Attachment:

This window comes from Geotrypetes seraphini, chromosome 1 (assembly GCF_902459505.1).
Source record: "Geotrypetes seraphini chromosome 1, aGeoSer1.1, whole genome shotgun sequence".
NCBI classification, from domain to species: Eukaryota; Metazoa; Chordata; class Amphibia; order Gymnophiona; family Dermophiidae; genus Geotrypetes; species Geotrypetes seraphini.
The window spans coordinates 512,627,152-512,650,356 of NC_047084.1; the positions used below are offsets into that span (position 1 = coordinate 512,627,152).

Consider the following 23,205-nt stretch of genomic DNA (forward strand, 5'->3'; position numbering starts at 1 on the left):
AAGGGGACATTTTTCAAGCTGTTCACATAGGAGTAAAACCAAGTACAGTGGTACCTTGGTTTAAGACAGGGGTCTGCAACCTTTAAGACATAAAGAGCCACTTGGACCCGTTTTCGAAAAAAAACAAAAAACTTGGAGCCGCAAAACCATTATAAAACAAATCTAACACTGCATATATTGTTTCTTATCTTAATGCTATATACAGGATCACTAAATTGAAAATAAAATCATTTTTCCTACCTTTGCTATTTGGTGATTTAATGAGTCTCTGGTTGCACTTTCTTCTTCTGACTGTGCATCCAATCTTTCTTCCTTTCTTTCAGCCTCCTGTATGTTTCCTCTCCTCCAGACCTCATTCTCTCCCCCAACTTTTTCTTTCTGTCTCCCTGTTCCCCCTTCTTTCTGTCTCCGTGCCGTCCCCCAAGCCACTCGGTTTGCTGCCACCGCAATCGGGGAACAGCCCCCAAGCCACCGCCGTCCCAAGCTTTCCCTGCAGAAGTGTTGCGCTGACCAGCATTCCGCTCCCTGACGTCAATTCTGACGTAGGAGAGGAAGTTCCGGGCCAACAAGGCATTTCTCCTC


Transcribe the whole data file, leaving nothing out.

This window comes from Geotrypetes seraphini, chromosome 1 (assembly GCF_902459505.1).
Source record: "Geotrypetes seraphini chromosome 1, aGeoSer1.1, whole genome shotgun sequence".
NCBI classification, from domain to species: Eukaryota; Metazoa; Chordata; class Amphibia; order Gymnophiona; family Dermophiidae; genus Geotrypetes; species Geotrypetes seraphini.
The window spans coordinates 512,627,152-512,650,356 of NC_047084.1; the positions used below are offsets into that span (position 1 = coordinate 512,627,152).

Consider the following 23,205-nt stretch of genomic DNA (forward strand, 5'->3'; position numbering starts at 1 on the left):
AAGGGGACATTTTTCAAGCTGTTCACATAGGAGTAAAACCAAGTACAGTGGTACCTTGGTTTAAGACAGGGGTCTGCAACCTTTAAGACATAAAGAGCCACTTGGACCCGTTTTCGAAAAAAAACAAAAAACTTGGAGCCGCAAAACCATTATAAAACAAATCTAACACTGCATATATTGTTTCTTATCTTAATGCTATATACAGGATCACTAAATTGAAAATAAAATCATTTTTCCTACCTTTGCTATTTGGTGATTTAATGAGTCTCTGGTTGCACTTTCTTCTTCTGACTGTGCATCCAATCTTTCTTCCTTTCTTTCAGCCTCCTGTATGTTTCCTCTCCTCCAGACCTCATTCTCTCCCCCAACTTTTTCTTTCTGTCTCCCTGTTCCCCCTTCTTTCTGTCTCCGTGCCGTCCCCCAAGCCACTCGGTTTGCTGCCACCGCAATCGGGGAACAGCCCCCAAGCCACCGCCGTCCCAAGCTTTCCCTGCAGAAGTGTTGCGCTGACCAGCATTCCGCTCCCTGACGTCAATTCTGACGTAGGAGAGGAAGTTCCGGGCCAACAAGGCATTTCTCCTC